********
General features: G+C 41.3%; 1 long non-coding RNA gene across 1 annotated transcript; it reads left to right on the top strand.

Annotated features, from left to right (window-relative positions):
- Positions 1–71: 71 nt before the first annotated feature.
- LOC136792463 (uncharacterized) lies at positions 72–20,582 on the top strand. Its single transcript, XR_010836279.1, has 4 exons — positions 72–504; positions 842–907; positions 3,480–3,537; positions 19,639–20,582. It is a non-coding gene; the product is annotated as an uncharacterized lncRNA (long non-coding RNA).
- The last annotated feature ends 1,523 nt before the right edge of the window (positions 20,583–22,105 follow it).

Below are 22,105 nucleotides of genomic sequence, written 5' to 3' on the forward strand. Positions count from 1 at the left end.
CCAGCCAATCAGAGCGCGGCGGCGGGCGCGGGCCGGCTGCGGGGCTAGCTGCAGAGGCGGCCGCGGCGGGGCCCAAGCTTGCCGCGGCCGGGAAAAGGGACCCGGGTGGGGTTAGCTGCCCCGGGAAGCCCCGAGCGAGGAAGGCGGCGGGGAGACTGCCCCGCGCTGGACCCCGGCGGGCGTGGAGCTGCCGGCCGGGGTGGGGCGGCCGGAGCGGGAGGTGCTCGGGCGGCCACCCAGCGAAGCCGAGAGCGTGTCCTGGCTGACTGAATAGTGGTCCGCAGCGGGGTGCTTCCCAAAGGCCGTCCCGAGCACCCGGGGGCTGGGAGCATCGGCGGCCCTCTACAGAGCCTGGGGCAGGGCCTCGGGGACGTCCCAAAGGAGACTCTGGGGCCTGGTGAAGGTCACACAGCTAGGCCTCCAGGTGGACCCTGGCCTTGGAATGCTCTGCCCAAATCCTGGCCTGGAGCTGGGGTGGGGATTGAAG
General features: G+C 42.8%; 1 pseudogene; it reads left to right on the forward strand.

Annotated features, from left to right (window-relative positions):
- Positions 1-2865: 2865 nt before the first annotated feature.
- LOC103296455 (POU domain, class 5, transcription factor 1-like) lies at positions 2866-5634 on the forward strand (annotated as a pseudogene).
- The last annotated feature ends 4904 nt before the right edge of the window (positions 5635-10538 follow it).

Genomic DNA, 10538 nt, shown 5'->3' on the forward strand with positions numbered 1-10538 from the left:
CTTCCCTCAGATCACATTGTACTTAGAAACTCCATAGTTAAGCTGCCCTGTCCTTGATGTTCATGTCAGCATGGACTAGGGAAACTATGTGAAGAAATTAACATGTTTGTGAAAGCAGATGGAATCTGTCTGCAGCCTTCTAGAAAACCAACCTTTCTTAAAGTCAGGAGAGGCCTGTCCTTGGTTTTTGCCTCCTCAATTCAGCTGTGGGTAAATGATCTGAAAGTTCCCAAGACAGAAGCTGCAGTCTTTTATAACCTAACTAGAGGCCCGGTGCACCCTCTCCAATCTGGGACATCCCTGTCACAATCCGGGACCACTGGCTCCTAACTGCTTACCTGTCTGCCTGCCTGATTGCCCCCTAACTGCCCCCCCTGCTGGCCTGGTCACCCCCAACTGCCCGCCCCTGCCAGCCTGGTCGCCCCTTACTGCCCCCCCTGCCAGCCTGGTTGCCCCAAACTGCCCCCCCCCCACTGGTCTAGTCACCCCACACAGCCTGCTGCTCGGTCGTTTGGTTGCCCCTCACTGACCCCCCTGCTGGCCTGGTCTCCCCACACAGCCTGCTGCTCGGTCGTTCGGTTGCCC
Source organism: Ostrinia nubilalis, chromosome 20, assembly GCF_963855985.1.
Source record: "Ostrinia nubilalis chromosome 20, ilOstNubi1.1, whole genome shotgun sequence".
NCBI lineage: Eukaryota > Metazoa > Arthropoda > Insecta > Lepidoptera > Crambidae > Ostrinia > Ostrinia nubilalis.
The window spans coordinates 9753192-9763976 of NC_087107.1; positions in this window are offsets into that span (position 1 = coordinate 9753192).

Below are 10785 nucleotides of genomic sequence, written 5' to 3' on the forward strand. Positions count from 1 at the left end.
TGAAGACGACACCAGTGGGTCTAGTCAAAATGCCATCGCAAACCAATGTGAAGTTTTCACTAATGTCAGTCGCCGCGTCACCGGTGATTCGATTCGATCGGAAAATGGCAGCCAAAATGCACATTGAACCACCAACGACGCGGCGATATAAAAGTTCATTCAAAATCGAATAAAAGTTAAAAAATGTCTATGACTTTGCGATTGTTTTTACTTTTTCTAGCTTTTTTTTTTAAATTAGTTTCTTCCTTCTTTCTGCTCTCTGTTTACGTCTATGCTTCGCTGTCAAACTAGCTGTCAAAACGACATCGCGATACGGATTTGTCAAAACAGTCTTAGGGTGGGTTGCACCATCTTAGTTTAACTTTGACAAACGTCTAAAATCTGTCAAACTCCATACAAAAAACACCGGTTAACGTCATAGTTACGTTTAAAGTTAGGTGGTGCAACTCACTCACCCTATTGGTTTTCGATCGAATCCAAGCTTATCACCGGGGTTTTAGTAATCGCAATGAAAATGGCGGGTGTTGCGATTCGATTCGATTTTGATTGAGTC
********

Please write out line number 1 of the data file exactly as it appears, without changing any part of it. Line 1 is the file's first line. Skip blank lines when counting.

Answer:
General features: G+C 41.3%; 1 long non-coding RNA gene across 1 annotated transcript; it reads left to right on the top strand.